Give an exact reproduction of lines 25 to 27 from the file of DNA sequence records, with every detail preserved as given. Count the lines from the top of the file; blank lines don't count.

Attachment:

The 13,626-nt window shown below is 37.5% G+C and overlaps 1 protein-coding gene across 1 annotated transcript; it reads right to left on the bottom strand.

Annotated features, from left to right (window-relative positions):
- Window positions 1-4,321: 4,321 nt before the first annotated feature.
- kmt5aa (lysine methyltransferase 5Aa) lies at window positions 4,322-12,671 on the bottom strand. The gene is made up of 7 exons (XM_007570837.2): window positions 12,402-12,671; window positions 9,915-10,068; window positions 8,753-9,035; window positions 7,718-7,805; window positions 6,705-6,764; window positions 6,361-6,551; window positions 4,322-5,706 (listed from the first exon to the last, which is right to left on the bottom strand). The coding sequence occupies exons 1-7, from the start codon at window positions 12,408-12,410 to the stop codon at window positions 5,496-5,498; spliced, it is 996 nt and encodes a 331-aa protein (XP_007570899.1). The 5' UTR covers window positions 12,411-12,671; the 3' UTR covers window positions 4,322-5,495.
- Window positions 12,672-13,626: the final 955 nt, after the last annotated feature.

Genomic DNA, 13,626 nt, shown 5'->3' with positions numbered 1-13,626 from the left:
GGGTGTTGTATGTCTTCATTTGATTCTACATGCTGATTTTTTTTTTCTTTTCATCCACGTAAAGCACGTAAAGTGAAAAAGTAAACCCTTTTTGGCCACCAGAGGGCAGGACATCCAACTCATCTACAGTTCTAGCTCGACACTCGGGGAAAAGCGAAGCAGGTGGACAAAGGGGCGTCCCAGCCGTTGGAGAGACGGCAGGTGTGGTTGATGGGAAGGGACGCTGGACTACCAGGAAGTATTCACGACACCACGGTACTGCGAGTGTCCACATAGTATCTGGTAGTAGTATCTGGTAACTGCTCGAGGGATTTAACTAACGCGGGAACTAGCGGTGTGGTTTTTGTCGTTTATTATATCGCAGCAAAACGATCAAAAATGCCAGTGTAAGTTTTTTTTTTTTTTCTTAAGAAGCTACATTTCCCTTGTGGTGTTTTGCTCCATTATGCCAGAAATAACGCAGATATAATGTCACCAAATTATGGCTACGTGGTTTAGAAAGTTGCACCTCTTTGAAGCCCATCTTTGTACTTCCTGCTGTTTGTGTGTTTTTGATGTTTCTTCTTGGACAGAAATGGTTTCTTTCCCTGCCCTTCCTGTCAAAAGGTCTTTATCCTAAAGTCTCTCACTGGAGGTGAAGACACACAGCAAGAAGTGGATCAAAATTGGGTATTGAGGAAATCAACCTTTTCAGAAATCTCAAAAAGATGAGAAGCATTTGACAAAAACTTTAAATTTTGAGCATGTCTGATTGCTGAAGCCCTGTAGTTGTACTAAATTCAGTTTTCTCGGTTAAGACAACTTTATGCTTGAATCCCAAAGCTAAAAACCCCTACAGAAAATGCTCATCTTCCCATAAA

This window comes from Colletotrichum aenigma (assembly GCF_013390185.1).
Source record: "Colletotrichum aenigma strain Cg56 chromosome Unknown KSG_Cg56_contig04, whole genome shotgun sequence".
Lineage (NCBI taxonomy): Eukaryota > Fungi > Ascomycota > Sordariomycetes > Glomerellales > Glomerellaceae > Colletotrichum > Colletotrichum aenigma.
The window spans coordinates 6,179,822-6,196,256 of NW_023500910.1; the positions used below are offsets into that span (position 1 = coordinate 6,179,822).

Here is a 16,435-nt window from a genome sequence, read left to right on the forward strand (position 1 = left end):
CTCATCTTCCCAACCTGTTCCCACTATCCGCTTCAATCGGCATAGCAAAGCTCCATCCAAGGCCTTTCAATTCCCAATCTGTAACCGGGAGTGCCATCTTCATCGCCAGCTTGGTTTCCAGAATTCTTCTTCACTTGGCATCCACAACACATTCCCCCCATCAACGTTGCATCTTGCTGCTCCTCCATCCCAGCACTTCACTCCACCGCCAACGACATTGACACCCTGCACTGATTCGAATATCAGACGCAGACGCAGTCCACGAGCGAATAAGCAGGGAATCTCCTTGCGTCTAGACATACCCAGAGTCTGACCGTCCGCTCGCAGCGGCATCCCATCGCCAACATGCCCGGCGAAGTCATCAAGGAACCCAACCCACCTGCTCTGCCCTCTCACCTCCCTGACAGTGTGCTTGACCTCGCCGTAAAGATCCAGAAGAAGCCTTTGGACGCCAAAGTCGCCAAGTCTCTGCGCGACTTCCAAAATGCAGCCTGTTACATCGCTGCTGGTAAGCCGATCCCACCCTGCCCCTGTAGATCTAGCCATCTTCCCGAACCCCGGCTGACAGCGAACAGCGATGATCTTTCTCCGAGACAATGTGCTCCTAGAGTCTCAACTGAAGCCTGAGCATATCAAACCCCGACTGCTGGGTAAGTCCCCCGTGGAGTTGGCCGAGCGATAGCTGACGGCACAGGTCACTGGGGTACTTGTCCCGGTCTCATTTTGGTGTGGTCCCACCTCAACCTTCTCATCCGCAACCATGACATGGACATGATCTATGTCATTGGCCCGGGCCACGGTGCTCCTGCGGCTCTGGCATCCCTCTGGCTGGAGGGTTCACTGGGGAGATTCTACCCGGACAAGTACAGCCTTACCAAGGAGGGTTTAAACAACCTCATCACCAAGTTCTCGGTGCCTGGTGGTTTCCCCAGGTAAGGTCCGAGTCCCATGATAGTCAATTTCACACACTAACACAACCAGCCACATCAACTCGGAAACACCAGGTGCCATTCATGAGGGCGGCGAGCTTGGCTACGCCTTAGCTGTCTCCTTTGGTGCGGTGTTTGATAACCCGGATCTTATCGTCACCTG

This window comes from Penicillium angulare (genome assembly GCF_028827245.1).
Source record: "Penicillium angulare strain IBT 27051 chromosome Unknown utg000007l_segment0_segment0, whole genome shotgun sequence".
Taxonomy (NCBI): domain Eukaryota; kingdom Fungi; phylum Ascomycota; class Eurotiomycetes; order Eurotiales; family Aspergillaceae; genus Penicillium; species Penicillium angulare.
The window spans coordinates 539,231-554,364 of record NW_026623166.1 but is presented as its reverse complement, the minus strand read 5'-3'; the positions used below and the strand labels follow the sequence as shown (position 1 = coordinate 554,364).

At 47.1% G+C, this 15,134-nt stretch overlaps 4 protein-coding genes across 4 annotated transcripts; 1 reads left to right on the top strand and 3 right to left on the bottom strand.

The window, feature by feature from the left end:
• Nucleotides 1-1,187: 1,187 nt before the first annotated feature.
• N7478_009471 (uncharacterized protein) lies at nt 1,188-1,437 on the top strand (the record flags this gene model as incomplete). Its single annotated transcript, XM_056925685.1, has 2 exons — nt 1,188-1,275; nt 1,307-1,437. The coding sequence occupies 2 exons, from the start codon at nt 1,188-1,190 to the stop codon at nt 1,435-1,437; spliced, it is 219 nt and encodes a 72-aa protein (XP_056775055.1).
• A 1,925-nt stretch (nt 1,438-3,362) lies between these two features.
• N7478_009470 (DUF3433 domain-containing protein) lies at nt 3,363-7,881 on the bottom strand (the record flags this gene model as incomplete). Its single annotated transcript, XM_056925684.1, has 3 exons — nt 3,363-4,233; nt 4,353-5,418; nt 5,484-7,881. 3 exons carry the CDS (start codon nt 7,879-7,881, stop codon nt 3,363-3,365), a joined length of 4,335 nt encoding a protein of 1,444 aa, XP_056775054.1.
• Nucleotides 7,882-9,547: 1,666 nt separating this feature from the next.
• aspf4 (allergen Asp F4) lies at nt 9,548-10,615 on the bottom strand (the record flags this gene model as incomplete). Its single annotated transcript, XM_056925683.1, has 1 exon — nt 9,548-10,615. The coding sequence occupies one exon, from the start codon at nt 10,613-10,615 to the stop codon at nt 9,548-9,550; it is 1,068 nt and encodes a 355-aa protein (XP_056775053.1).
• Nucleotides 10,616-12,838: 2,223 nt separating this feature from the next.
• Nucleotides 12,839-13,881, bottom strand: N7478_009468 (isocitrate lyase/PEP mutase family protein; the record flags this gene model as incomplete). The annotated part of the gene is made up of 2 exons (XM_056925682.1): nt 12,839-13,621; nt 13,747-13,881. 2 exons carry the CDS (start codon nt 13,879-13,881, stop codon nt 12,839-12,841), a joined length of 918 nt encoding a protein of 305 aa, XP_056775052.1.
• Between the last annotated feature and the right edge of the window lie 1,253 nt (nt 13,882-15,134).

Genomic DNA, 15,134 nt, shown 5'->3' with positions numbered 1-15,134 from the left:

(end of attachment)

• aspf4 (allergen Asp F4) lies at nt 9,548-10,615 on the bottom strand (the record flags this gene model as incomplete). Its single annotated transcript, XM_056925683.1, has 1 exon — nt 9,548-10,615. The coding sequence occupies one exon, from the start codon at nt 10,613-10,615 to the stop codon at nt 9,548-9,550; it is 1,068 nt and encodes a 355-aa protein (XP_056775053.1).
• Nucleotides 10,616-12,838: 2,223 nt separating this feature from the next.
• Nucleotides 12,839-13,881, bottom strand: N7478_009468 (isocitrate lyase/PEP mutase family protein; the record flags this gene model as incomplete). The annotated part of the gene is made up of 2 exons (XM_056925682.1): nt 12,839-13,621; nt 13,747-13,881. 2 exons carry the CDS (start codon nt 13,879-13,881, stop codon nt 12,839-12,841), a joined length of 918 nt encoding a protein of 305 aa, XP_056775052.1.